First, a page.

- North Carolina Early Childhood Integrated Data System. (n.d.). Retrieved January 23. 2017 from https://www.ecids.nc.gov/ecids/ ↵
- Early Childhood Data Collaborative. (2011). Ten Fundamentals of Coordinated State Early Care and Education Data Systems: Inaugural State Analysis. Retrieved from http://www.ecedata.org/the-10-ece-fundamentals/ ↵
Embed the Protective Factors Framework
Strengthening Families™ is a research-informed approach to increase family strengths, enhance child development, and reduce the likelihood of child abuse and neglect. It engages families and the community to build on five research-informed protective factors:
- Parental resilience
- Social connections
- Knowledge of parenting and child development
- Concrete support in times of need
- Social and emotional competence of children1
More than 30 states, including North Carolina, are working to embed the Strengthening Families approach across child- and family-serving systems, from early childhood education to child welfare.2
The North Carolina Department of Social Services is partnering with the Center for the Study of Social Policy to implement the Protective Factors Framework in child welfare policy and practice. Parents and other state and local agencies are part of the process.3 The five goals of this effort are to:
- Integrate the protective factors framework into child maltreatment prevention funding sources
- Develop a set of outcomes and indicators that measure the impact of the child welfare system’s work
- Increase the capacity of those who provide child maltreatment prevention services in the state to embed the protective factors approach into their service provision work
- Coordinate the prevention work of the multiple child- and family-serving systems in the state
- Integrate the protective factors approach into state and local child welfare practice
Circle of Parents is an example of a preventive service in North Carolina that is anchored in the protective factors framework. It is a process where parents provide support and help to each other. Evaluation results have found that the program results in significant increases in parent resilience, social-emotional support, concrete support, and parental nurturing and attachment.4 Prevent Child Abuse North Carolina (PCANC)5 provides the infrastructure support necessary for quality implementation of the program, including access to coaching, technical assistance, training, and evaluation assistance.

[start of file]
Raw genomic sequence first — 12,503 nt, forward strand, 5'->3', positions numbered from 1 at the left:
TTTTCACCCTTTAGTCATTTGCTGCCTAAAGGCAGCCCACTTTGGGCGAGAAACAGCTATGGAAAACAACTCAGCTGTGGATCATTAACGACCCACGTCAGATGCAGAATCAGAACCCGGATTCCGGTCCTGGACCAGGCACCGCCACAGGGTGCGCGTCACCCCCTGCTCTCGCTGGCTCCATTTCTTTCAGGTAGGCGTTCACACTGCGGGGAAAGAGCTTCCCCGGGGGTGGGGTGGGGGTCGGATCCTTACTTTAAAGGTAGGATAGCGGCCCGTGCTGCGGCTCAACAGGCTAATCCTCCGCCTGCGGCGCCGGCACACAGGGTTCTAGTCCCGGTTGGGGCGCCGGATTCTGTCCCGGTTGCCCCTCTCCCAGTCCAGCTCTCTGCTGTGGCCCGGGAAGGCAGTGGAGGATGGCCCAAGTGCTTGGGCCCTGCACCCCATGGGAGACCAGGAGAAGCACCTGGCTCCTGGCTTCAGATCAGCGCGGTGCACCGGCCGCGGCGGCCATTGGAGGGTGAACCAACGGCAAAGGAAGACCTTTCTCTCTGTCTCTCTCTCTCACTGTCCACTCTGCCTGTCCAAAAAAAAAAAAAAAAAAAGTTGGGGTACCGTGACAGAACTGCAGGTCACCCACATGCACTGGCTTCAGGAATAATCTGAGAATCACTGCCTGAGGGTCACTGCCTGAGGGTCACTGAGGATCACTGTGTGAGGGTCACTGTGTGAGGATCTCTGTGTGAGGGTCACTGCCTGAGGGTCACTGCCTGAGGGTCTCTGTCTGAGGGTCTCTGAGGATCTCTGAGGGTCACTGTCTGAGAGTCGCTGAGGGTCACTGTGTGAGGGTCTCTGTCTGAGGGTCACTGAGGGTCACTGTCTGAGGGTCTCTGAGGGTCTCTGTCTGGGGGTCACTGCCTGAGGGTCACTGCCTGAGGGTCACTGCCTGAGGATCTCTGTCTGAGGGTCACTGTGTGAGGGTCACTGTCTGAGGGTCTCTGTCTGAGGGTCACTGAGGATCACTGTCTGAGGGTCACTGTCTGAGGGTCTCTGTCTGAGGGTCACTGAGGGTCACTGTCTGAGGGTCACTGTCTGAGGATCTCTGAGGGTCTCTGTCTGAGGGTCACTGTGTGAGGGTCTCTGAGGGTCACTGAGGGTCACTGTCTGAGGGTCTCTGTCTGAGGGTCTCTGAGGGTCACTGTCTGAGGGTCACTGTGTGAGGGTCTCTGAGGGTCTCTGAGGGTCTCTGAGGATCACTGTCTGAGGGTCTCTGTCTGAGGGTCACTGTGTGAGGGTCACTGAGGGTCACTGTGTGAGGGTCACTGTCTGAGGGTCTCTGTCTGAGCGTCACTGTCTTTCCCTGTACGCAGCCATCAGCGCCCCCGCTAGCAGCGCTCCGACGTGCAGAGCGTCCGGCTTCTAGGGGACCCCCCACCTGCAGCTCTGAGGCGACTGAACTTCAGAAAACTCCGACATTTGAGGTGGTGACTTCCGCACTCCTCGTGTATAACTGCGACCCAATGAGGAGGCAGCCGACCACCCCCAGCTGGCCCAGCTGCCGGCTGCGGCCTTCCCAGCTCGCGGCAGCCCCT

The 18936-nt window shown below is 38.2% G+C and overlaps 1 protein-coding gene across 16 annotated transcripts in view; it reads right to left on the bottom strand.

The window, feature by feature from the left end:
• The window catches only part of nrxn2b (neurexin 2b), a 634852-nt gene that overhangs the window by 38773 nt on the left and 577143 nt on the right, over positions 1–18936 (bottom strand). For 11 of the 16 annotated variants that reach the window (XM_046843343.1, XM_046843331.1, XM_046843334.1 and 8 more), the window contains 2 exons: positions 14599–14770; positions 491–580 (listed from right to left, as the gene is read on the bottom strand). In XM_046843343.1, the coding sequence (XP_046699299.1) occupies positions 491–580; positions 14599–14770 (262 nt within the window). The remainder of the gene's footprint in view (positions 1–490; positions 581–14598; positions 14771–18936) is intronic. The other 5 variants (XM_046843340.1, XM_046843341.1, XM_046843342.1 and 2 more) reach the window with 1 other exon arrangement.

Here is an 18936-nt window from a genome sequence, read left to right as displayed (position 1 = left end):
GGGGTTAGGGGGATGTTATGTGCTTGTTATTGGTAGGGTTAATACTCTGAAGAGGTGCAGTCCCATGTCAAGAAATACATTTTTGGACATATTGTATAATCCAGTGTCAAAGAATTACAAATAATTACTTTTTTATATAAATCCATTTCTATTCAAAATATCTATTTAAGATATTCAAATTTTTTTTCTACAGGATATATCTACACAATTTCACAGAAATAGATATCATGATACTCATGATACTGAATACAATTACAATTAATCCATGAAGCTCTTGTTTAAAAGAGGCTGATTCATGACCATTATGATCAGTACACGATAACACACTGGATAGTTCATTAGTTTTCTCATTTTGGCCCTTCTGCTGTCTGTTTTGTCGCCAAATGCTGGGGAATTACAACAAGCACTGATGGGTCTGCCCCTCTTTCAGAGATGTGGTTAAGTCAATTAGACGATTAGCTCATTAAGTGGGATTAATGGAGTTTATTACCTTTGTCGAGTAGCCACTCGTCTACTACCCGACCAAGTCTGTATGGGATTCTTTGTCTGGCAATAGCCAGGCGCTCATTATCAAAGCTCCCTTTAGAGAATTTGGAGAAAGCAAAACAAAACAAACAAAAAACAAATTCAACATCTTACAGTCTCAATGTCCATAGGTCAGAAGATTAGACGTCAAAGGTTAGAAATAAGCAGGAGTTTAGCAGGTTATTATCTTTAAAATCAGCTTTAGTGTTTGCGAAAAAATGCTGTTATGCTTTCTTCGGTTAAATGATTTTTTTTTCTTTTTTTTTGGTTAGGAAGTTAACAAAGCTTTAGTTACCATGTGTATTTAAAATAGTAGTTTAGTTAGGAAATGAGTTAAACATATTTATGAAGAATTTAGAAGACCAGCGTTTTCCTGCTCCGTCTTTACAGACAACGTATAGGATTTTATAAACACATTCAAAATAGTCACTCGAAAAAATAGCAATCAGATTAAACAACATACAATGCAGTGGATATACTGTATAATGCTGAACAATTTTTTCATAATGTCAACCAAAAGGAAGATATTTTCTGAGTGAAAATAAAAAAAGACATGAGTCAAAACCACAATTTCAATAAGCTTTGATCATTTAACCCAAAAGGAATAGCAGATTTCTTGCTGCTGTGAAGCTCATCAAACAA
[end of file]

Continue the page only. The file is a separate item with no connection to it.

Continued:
- Center for the Study of Social Policy. (2012). North Carolina: State Initiative Profile. Retrieved from http://www.cssp.org/reform/strengthening-families/national-network/2012-state-profiles/North-Carolina-2012.pdf ↵
- Strengthening Families Protective Factors, op cit. ↵
- Strengthening Families Protective Factors, op cit. ↵
- Prevent Child Abuse North Carolina. (2016). Circle of Parents: North Carolina Statewide Summary. Retrieved from https://www.preventchildabusenc.org/images/CoP_2016_Statewide_Snapshot.pdf ↵
- Prevent Child Abuse North Carolina. (n.d.). Circle of Parents Program Increases Health and Well-Being of North Carolina’s Children and Families. Retrieved from https://www.preventchildabusenc.org/latest-news/222-circle-of-parents-program-increases-health-and-well-being-of-north-carolina-s-children-and-families ↵
Ensure Full Enrollment in Federal Benefit Programs
Expand access to such federally-funded or federally-reimbursed supports as WIC (nutrition assistance for pregnant mothers and young children), SNAP (food assistance), child care subsidies, workforce supports and Medicaid coverage for income-eligible families with young children in North Carolina. (Link to Programs page where we list all programs from all the briefs, in ABC order, with their short descriptions)
Eligible North Carolina families are under-enrolled or under-served in many of these federal programs. Participation in these programs helps ensure that low-income families’ and children’s basic needs are met, thereby improving outcomes1 such as:
- Short- and long-term child and family health
- Economic outcomes
Family outreach to increase enrollment could include use of social media, public education venues, interagency “warm handoffs,” and increased legal supports for low-income families.